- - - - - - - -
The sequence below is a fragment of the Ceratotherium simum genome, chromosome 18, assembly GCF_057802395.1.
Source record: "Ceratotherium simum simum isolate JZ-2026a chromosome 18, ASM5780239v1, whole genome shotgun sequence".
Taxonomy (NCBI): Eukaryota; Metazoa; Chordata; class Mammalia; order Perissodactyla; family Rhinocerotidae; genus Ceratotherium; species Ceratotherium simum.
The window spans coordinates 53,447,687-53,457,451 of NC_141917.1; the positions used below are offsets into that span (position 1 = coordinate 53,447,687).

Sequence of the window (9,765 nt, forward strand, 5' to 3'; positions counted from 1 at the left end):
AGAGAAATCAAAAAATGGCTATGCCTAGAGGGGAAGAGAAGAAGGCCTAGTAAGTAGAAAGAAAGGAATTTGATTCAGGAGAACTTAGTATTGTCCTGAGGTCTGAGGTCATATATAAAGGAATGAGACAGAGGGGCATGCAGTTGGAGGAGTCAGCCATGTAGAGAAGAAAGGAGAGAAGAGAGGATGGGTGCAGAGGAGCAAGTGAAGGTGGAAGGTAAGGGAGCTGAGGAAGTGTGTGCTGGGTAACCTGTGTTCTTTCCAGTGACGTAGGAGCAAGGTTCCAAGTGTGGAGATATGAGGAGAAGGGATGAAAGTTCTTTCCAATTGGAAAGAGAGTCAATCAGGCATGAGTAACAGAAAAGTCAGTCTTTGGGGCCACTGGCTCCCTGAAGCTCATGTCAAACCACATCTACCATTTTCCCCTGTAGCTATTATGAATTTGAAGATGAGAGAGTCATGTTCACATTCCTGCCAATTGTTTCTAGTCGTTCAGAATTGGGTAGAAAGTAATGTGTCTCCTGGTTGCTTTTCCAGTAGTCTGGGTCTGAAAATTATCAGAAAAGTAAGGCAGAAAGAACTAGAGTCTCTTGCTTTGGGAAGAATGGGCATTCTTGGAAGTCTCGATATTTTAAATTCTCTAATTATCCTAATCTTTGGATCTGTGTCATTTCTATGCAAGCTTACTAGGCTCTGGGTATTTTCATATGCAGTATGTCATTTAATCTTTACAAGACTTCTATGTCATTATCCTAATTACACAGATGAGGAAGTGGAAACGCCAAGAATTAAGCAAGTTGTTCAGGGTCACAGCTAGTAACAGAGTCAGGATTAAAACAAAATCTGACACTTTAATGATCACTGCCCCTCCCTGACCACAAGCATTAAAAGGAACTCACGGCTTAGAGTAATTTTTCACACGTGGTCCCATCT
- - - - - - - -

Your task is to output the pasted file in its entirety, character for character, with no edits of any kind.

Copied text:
The sequence below is a fragment of the Ceratotherium simum genome, chromosome 18, assembly GCF_057802395.1.
Source record: "Ceratotherium simum simum isolate JZ-2026a chromosome 18, ASM5780239v1, whole genome shotgun sequence".
Taxonomy (NCBI): Eukaryota; Metazoa; Chordata; class Mammalia; order Perissodactyla; family Rhinocerotidae; genus Ceratotherium; species Ceratotherium simum.
The window spans coordinates 53,447,687-53,457,451 of NC_141917.1; the positions used below are offsets into that span (position 1 = coordinate 53,447,687).

Sequence of the window (9,765 nt, forward strand, 5' to 3'; positions counted from 1 at the left end):
AGAGAAATCAAAAAATGGCTATGCCTAGAGGGGAAGAGAAGAAGGCCTAGTAAGTAGAAAGAAAGGAATTTGATTCAGGAGAACTTAGTATTGTCCTGAGGTCTGAGGTCATATATAAAGGAATGAGACAGAGGGGCATGCAGTTGGAGGAGTCAGCCATGTAGAGAAGAAAGGAGAGAAGAGAGGATGGGTGCAGAGGAGCAAGTGAAGGTGGAAGGTAAGGGAGCTGAGGAAGTGTGTGCTGGGTAACCTGTGTTCTTTCCAGTGACGTAGGAGCAAGGTTCCAAGTGTGGAGATATGAGGAGAAGGGATGAAAGTTCTTTCCAATTGGAAAGAGAGTCAATCAGGCATGAGTAACAGAAAAGTCAGTCTTTGGGGCCACTGGCTCCCTGAAGCTCATGTCAAACCACATCTACCATTTTCCCCTGTAGCTATTATGAATTTGAAGATGAGAGAGTCATGTTCACATTCCTGCCAATTGTTTCTAGTCGTTCAGAATTGGGTAGAAAGTAATGTGTCTCCTGGTTGCTTTTCCAGTAGTCTGGGTCTGAAAATTATCAGAAAAGTAAGGCAGAAAGAACTAGAGTCTCTTGCTTTGGGAAGAATGGGCATTCTTGGAAGTCTCGATATTTTAAATTCTCTAATTATCCTAATCTTTGGATCTGTGTCATTTCTATGCAAGCTTACTAGGCTCTGGGTATTTTCATATGCAGTATGTCATTTAATCTTTACAAGACTTCTATGTCATTATCCTAATTACACAGATGAGGAAGTGGAAACGCCAAGAATTAAGCAAGTTGTTCAGGGTCACAGCTAGTAACAGAGTCAGGATTAAAACAAAATCTGACACTTTAATGATCACTGCCCCTCCCTGACCACAAGCATTAAAAGGAACTCACGGCTTAGAGTAATTTTTCACACGTGGTCCCATCT